Fame presents a world of abusive and supportive fathers, distant and overbearing mothers, illiteracy and the power of reading, drug abuse, the conflict between generations, art as a means of survival and the possibility of dreams not being realized. It also depicts a throwaway mentality, where talented and gifted naturals seek refuge in narcotics and escapism, rather than honing in on their abilities. The character that truly embodies this is Ralph. He is an intuitive performer and has the makings of a great comedian, but is swamped by an image that he is so desperate to present and besieged by personal anguish, doubt, grief and perpetual sadness. Barry Miller’s performance as the tragic clown Ralph should have garnered him an Academy Award nomination for Best Supporting Actor that year. His Ralph is yet another character that would creep into the public consciousness around the time, these tormented young boys driven to self-destruction heralded by troubled existences. These boys would pop up in films such as Endless Love (1981), Ordinary People (1979), Christine (1983) and many more. Following in the eighties would be a slew of teen-angst pictures that would prove to be massively successful and very popular with audiences for years to come. Fame would be instrumental in the advent of teen-centric cinema during the decade, and with its freestyle profanity, nudity and dealings with dark concerns such as drugs, parental detachment, attempted suicide, abortion and abuse. It would pave the way for teen films to tackle these themes. Fame delivers New York in all its grittiness and peepshow glory, the same New York City that is the playground for savage streets that blanket brilliant horror films such as Maniac (1980) and street-gang fare such as The Warriors (1979). More teen anguish is represented in the guise of the shy and lonely Montgomery who is seen stepping aside for the heterosexual Ralph and Doris to comfort each other and share a kiss. Montgomery may come from a long line of sexless sissies that Hollywood was so good at dishing out, but his strength is his ability to understand his friends. He is a gay-helper character essentially, but he is also someone who lives on a plateau above the others. He observes, understands and quietly disappears. When he sings “Is It Okay To Call You Mine?” – a lovelorn tender ballad that precedes Doris’s pot-induced “awakening” at The Rocky Horror Picture Show performance – we understand his loneliness and longing for someone to call his own. The film toys with the idea of Montgomery having a quiet crush on Ralph, but never rams it down our throats. Instead, much like the character of Montgomery, it suggests it and then quietly leaves. It’s only until the increasingly bleak end of the picture where his crush is outed and turned into something ugly.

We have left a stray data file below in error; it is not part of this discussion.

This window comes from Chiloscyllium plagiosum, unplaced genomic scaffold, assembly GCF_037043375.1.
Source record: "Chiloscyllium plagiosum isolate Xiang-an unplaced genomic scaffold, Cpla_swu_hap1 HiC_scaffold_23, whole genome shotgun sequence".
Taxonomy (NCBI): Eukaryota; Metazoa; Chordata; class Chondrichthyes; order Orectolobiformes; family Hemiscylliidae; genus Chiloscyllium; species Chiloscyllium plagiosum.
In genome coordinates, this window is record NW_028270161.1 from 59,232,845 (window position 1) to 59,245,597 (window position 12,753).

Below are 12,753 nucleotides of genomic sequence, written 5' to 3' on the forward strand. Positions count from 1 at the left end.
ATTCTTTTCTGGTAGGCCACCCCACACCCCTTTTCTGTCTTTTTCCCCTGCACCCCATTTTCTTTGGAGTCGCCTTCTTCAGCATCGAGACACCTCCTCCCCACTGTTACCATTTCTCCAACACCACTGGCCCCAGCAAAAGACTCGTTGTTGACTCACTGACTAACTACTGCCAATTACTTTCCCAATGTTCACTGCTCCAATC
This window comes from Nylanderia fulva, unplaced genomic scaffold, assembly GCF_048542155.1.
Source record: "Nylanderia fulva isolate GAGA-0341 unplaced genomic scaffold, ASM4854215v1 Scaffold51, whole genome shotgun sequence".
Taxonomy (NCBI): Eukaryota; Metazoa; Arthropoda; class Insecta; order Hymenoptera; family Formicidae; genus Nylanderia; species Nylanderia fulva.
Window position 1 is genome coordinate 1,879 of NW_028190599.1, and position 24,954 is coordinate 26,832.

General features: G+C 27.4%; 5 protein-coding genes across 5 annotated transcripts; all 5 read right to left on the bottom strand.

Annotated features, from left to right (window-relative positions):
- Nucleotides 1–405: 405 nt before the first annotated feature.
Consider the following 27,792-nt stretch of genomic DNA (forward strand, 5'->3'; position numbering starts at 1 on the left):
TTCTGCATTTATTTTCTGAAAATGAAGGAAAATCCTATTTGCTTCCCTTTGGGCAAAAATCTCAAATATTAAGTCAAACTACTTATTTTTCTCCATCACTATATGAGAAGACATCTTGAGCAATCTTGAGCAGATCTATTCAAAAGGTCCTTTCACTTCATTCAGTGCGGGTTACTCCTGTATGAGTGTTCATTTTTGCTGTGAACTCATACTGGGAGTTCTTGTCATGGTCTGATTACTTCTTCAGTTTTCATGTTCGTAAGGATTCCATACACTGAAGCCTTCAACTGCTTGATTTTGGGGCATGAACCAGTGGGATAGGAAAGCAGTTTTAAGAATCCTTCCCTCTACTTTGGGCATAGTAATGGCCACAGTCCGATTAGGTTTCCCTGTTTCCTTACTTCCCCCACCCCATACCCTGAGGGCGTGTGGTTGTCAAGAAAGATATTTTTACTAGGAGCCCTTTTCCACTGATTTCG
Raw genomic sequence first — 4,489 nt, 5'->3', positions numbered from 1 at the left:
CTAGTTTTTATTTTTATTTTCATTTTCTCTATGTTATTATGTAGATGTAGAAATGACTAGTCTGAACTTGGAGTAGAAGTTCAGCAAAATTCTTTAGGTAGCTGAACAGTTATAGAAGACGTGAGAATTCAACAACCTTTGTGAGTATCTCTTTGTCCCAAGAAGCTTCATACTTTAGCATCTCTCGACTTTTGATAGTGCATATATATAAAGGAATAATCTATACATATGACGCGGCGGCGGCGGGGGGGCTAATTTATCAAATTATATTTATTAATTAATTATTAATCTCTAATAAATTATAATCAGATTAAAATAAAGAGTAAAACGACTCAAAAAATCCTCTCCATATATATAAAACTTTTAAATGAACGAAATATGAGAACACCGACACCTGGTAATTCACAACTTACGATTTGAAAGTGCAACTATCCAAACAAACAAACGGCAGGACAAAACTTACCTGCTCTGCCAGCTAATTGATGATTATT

Hilary’s depressing monologue begins the films series of dark climaxes: it doesn’t work out well for any of these kids, and the lack of closure for some of them further demonstrates the brilliance of Alan Parker and his refusal to tie things up with pretty bows. Parker doesn’t want to let us know what happened to Bruno or to Lisa, but instead he throws them into the mix in the finale. Who knows what their lives will entail after that? Missing from the finale are Ralph and Hilary, while Coco seems unscathed by her horrific experiences earlier on where she is exploited. Late in the picture, a sleazy opportunist preys on Coco and offers her a “screen test”. It is a distressing scene as Coco is talked into removing her blouse on camera for the lascivious sex criminal that pretends to be a French director. Moments before Coco’s ordeal, Mrs. Sherwood’s dying husband acts as a platform for her and Leroy to finally understand one another. A final peace is made as Leroy learns compassion and his first moment of selflessness. Ultimately, Alan Parker’s excellent Fame is a gritty picture but its message is that in time we will all be stars – be they shining within the body electric, or reflected in the dingy alleyways that dart back and forth far from the Great White Way.